When your family relies on your income to be able to pay the bills and maintain their quality of life, is important to have an income replacement vehicle in place to protect them should you pass away unexpectedly. Life insurance traditionally fills this need, and it is important to review your coverage regularly and make adjustments as your family grows and their needs increase.

Child Guardianship

If you are a single parent, who would take care of your child or children if you were to pass away unexpectedly? If you and your spouse have children, and you both passed away in a car crash together, do you know who would assume guardianship? You can answer these questions yourself by drawing up a will that expresses your guardianship choices to be certain that your wishes are honored in the unlikely event of your sudden death.

Naming a Guardian

If you are a parent with young children, it is imperative to name a Guardian to care for your children in the event that you and your spouse pass away. The consideration that your children may grow up without you can be heart-breaking, but don’t let that be a deterrent to choosing a Guardian during the estate planning process.

Consider Your Options

First, you and your spouse should make a list of all possible Guardians. This should include all adults in your family and possibly friends of the family. Be careful when listing older siblings if they have not yet reached adulthood.

Make a Decision

Once your list of Guardians is complete, you can begin to cross off names. Decide what attributes of a Guardian are most important to you. Do you prefer that it be a married couple, or are you fine with an unmarried Guardian? Do you wish to keep your children in the same city or town where they grew up? Is it important that your chosen caregiver practice the same religion as you?

Use all of your preferences to narrow your list down to two or three choices. Your second and third choices can be listed as back-up Guardians in the event that your first choice is unavailable.

Advise Family Members

Speak with your children and other family member’s about your Guardian choice. This may help to alleviate custody battles after your passing. You may also want to leave a written letter advising your reasons for your Guardian choice.

Put It in Writing

Finally, you must put your Guardian choice into your Last Will and Testament or your Revocable Living Trust. If you do not, the matter of your children’s Guardian will be decided by a judge after your passing. Even worse, it may result in a fight among well meaning surviving relatives, like grandparents, siblings, and inlaws fighting to determine who gets custody of your children.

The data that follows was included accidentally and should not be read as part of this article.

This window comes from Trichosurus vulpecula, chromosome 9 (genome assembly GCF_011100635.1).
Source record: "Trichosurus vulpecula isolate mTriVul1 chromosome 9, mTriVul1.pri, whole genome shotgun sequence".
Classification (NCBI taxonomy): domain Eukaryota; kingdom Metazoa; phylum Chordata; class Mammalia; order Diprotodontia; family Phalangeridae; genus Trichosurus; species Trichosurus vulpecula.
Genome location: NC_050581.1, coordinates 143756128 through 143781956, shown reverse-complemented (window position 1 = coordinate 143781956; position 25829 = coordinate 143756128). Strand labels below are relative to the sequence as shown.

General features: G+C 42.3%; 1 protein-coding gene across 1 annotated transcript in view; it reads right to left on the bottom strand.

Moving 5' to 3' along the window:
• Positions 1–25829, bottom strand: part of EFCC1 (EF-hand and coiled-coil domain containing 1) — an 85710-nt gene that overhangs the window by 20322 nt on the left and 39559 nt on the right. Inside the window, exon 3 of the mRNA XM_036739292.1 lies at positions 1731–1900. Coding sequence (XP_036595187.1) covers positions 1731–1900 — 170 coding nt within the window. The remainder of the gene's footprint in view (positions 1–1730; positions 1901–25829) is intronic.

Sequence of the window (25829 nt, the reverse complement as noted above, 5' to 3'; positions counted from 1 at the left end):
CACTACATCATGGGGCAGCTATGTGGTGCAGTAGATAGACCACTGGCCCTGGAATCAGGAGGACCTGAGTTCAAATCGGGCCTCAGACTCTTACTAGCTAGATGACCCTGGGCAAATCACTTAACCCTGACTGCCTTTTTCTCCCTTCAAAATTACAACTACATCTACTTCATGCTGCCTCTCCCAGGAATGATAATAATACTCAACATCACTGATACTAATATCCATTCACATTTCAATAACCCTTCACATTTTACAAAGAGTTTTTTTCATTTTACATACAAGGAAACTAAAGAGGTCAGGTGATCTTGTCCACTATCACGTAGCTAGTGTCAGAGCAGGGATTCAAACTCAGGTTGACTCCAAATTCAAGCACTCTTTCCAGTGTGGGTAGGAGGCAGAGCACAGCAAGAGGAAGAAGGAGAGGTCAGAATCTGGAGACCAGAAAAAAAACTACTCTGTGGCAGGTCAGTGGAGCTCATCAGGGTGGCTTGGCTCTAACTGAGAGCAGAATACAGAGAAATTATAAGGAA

Anti-Guardian Declaration

Something else that you may consider is executing an affirmative declaration as to a specific person that do not under any circumstance want to serve as guardian of your children. Such a document need not become public record or even be disclosed at all unless that person attempts to become your children’s guardian, at which point such a document would provide persuasive testimony to a court that you specifically do not want that person to serve.

Responsibilities of a Guardian of an Incapacitated Individual

Court-appointed guardians handle the affairs of wards who have been incapacitated because of mental or physical illness, drug or alcohol abuse, or any other kind or type of disability. Since the ward (the incapacitated individual) is unable to manage assets, health and other matters, the guardian is authorized to undertake all actions, including the payment of bills, taxes, and the management of other assets with the best interests of the ward in mind.

A guardian is also appointed to ensure the day-to-day care of the incapacitated individual.

Once appointed, a guardian fulfills various duties and responsibilities to meet the requirements of the incapacitated ward:

  • The guardian works in the interests of the ward, while keeping his or her own interests separate.
  • A guardian has the authority to make decisions about where to keep and invest the liquid assets of the ward.
  • The guardian manages the care of land, crops, buildings or any other assets that make up the ward’s estate.
  • Makes all decisions relating to sale and purchase of real estate in accordance with court guidelines and requirements.
  • Pays all medical and personal bills, files income tax returns, and pays taxes on behalf of the ward.
  • Arranges for appropriate care for the ward. Makes decisions regarding where the ward will live (whether at home or in hospital or in the care of a full time medical assistant) under court approval.
  • Provides information regarding medical treatment and personal care received by the ward to the court.